Calibrate Your monitor and get your Colours right

When I started photography (over 50 years ago) monochrome was king.

There were some colour processes around but black and white was still the norm.

As a schoolboy I learnt to print my own pictures in the darkroom.

So what about colour?

When I was about 13 years old my parents gave me my first ‘proper’ 35mm camera.

It was a largely plastic Adox Polo with a front cell focussing radionar lens.

Then I tried my first colour shots.

I wandered around my school grounds with my camera loaded with ‘Ilfocolour’.

When I got my prints back imagine my surprise, the sky was purple, the grass seemed blue.

I was not into surrealism as a boy so those results disappointed me.

Still, I learned some lessons.

There is no such thing as ‘accurate’ or ‘correct’ colours in photography

The colour of a photograph depends on many factors included the original lighting conditions

Printing pictures adds another set of problems

So how does this relate to modern digital photography?

Surprisingly we no longer have the individual colours of film brands any more, the Ektachrome blues or the Fuji greens.

And the darkroom is long gone.

I’m writing this post on a computer and it’s as a writer that I entered the world of computing.

Lucky for me as it meant I had no qualms when I found I had to transfer my darkroom skills to my PC.

Still, go to any television dealers and see that the pictures on the different screens have different colours and contrasts.

And this of course applies to your computer monitor.

For a long time I neglected this and did nothing about it.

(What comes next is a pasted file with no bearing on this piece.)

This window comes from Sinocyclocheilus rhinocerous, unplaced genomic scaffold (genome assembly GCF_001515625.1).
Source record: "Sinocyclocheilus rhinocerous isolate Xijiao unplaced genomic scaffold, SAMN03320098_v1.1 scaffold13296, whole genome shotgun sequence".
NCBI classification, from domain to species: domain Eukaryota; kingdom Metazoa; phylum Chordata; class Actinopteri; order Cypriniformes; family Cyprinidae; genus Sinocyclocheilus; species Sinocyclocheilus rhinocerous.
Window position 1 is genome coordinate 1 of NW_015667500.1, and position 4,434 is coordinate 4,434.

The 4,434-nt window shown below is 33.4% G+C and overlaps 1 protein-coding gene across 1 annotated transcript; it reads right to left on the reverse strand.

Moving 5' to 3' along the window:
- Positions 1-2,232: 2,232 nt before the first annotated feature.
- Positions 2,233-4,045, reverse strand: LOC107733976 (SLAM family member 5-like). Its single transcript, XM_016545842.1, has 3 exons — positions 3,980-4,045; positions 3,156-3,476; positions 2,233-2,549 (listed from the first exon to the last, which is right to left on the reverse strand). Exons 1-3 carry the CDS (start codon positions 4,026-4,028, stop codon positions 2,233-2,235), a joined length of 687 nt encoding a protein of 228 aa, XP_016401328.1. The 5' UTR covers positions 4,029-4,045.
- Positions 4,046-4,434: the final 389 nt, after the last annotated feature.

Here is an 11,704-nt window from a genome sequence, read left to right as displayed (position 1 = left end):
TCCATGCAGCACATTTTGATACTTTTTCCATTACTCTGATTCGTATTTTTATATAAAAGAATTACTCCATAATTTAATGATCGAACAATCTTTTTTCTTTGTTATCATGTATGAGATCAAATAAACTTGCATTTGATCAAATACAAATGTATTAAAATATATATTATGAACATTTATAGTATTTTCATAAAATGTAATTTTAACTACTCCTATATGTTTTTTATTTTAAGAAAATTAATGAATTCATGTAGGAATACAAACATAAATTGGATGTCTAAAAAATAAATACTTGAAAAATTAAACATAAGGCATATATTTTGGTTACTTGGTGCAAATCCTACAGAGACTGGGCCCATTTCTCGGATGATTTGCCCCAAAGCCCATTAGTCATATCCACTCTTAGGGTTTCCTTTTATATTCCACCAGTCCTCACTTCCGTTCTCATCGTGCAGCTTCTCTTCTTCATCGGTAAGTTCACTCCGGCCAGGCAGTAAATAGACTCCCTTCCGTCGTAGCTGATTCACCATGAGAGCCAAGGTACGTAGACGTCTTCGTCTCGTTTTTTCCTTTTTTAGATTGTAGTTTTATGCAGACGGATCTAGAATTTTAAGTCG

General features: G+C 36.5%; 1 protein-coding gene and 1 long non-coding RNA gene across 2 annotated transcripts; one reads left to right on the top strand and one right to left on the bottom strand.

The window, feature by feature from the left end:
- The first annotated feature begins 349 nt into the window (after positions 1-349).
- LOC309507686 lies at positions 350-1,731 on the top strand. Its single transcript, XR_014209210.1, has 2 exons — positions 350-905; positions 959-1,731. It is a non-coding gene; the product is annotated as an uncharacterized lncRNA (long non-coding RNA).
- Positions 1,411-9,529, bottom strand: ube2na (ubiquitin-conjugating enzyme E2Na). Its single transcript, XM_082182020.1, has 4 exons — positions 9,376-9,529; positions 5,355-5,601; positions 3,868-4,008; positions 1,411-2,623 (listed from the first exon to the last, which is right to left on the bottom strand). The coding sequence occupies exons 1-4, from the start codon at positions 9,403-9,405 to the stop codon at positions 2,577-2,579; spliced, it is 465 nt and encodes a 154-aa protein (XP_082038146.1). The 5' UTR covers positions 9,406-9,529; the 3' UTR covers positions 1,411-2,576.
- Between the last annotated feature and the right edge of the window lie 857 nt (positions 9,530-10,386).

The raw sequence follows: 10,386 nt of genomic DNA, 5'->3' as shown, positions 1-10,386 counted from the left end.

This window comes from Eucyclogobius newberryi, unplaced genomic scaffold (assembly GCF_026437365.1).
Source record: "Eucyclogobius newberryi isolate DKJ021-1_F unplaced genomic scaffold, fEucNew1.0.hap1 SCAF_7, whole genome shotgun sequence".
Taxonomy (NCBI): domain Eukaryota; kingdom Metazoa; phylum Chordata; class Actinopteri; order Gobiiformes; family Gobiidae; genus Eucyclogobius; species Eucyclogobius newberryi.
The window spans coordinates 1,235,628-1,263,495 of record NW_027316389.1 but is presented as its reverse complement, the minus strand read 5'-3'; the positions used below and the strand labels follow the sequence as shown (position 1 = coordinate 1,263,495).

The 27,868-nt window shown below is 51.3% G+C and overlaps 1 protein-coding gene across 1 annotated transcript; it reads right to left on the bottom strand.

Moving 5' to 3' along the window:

When I started scanning my slides and using Photoshop Elements I used Adobe gamma to correct my monitor.

Better than nothing.

It’s only now that I can look back on some of my early film scans that I can see the weak washed out colours that result if you don’t calibrate your monitor.

So what’s the solution?

Calibrate your monitor.

A quick search around the web is pretty frightening, it’s all about gamma, white points and so on.

I soon decided that the best approach was to use a hardware/software calibration system.

After reading reviews and looking at my budget I decided on a Spyder – using a hardware device is the best way to calibrate your monitor.

There are a number of devices on the market – but there was my first problem.

There seems to be nothing available in Bulgaria where I live.

A trip to England was also fruitless at first.

At last I found Calumet in Wardour Street in London.

Even there they didn’t have the full range but I finally left with a Spyder 3 Pro.

I thought of writing a review of this device but it’s pointless to re-invent the wheel.

This review at imaging resource is fairly comprehensive (though it’s for the Elite).

The main points for a practicing photographer are that

There is no such thing as correct colour


Calibrate your monitor, it’s a must.

With a hardware device like the Spyder Pro it takes only a few minutes to calibrate your monitor and then you can have confidence that your images are presented as well as possible.

My picture this week is a Still Life from the Hadjii  Nikoli Inn in Velika Turnovo.

You can view the Still Life here.

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Stock photography by John Rocha at Alamy

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